Ewing: A&M in running for homeland security center

A&M Research VP keynotes college's
annual faculty research symposium

Citing Texas A&M University's various research-based entities and their capabilities, Texas A&M Vice President for Research Richard E. Ewing said the university has a good chance of being named as a national center for homeland security.

Ewing, who spoke November 15 at the College of Architecture's fourth annual Global Symposium, said legislation for the establishment of a national center for homeland security was passed by the House of Representatives with language beneficial to Texas A&M. The legislation was to move to the Senate the following week.

Referring to the areas of interest a national center would emphasize, Ewing said, "We have enormous expertise in each of these topics."

Ewing's comments were part of a status report on the university's research initiatives. In addition, he provided updates on Texas A&M research projects such as the Technology Transfer and Commercialization Initiative.

The symposium, a showcase of research and scholarly accomplishment in Texas A&M's College of Architecture, featured 42 faculty presentations representing their academic endeavors from the 2001-2002 academic year.

"We believe that research informs teaching," noted Dean of the College of Architecture J. Thomas Regan. "The basis for this symposium is the hard work and intellectual power of our faculty."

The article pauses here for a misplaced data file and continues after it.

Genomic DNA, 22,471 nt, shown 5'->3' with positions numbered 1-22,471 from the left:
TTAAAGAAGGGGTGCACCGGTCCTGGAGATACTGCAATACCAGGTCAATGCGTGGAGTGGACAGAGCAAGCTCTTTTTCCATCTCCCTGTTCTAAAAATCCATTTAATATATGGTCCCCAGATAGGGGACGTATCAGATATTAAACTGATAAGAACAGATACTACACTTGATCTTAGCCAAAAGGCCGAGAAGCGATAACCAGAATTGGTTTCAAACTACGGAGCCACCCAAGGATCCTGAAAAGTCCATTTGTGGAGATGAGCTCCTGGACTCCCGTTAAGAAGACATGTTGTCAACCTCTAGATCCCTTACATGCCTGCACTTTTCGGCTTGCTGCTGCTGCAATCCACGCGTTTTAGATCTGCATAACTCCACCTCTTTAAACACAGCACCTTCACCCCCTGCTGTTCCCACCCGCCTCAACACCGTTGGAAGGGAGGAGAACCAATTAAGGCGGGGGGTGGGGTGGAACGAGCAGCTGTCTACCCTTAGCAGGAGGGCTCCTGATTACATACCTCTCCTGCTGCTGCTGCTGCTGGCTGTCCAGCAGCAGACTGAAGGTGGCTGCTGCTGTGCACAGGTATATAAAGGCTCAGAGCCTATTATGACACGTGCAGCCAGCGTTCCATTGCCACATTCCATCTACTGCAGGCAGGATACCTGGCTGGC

Faculty presentations at the symposium, which provided insight into research initiatives under way in the college, focused on several topics. Among the topics addressed were past, present and future practices in architecture, construction technology, architectural theory, architectural education, computers and design, health facility design, planning, energy and construction, visual arts, history and historic preservation and hazards and planning.

Regan, who delivered a presentation on the new era of architectural education, said he believed that architecture is focusing more on evidence-based design, which entails making decisions based on how the world works physically and psychologically.

Regan also spoke of the shortcomings of colleges of architecture trying to make the transition to the new era. He said colleges of architecture are too small, too isolated, have too few disciplines and degree programs and focus too much on undergraduate education. In addition, there is too much of a focus on individual performance and too little use of a design studio teaching methods, he added.

The presentations were previously presented at scholarly meetings and academic institutions across the nation and throughout the world. In the four years since the event was organized, Texas A&M faculty members have made presentations in more than 35 nations and 38 states in the United States.

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Ewing: A&M in running for homeland security center Richard E. Ewing,
VP for Research at
Texas A&M University.
Click image to enlarge.